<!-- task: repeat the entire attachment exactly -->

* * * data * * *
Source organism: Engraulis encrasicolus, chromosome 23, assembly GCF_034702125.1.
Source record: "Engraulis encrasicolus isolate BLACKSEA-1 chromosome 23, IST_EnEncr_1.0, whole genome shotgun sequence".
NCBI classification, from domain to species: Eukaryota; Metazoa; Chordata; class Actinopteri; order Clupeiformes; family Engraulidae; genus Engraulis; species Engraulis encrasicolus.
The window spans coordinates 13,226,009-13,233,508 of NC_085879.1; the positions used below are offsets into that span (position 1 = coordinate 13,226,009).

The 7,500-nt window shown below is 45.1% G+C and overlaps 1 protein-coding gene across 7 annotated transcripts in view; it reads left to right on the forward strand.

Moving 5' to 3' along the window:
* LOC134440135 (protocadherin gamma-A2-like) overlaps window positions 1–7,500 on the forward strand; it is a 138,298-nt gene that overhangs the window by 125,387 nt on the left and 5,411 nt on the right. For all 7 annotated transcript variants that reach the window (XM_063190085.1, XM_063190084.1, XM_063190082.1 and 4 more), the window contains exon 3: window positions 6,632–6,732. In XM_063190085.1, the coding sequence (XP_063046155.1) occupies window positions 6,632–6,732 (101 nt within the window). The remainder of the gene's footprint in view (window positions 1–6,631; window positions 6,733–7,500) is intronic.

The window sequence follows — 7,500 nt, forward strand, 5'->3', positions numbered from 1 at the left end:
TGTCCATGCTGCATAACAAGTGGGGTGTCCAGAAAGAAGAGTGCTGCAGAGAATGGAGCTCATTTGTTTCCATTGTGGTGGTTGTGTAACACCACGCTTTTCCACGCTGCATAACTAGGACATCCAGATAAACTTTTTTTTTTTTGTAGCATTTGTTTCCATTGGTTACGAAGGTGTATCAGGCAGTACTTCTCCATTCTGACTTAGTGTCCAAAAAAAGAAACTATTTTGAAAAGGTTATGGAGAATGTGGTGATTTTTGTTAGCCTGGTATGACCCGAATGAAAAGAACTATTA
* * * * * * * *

Source organism: Engraulis encrasicolus, chromosome 23, assembly GCF_034702125.1.
Source record: "Engraulis encrasicolus isolate BLACKSEA-1 chromosome 23, IST_EnEncr_1.0, whole genome shotgun sequence".
NCBI classification, from domain to species: Eukaryota; Metazoa; Chordata; class Actinopteri; order Clupeiformes; family Engraulidae; genus Engraulis; species Engraulis encrasicolus.
The window spans coordinates 13,226,009-13,233,508 of NC_085879.1; the positions used below are offsets into that span (position 1 = coordinate 13,226,009).

The 7,500-nt window shown below is 45.1% G+C and overlaps 1 protein-coding gene across 7 annotated transcripts in view; it reads left to right on the forward strand.

Moving 5' to 3' along the window:
* LOC134440135 (protocadherin gamma-A2-like) overlaps window positions 1–7,500 on the forward strand; it is a 138,298-nt gene that overhangs the window by 125,387 nt on the left and 5,411 nt on the right. For all 7 annotated transcript variants that reach the window (XM_063190085.1, XM_063190084.1, XM_063190082.1 and 4 more), the window contains exon 3: window positions 6,632–6,732. In XM_063190085.1, the coding sequence (XP_063046155.1) occupies window positions 6,632–6,732 (101 nt within the window). The remainder of the gene's footprint in view (window positions 1–6,631; window positions 6,733–7,500) is intronic.

The window sequence follows — 7,500 nt, forward strand, 5'->3', positions numbered from 1 at the left end:
TGTCCATGCTGCATAACAAGTGGGGTGTCCAGAAAGAAGAGTGCTGCAGAGAATGGAGCTCATTTGTTTCCATTGTGGTGGTTGTGTAACACCACGCTTTTCCACGCTGCATAACTAGGACATCCAGATAAACTTTTTTTTTTTTGTAGCATTTGTTTCCATTGGTTACGAAGGTGTATCAGGCAGTACTTCTCCATTCTGACTTAGTGTCCAAAAAAAGAAACTATTTTGAAAAGGTTATGGAGAATGTGGTGATTTTTGTTAGCCTGGTATGACCCGAATGAAAAGAACTATTA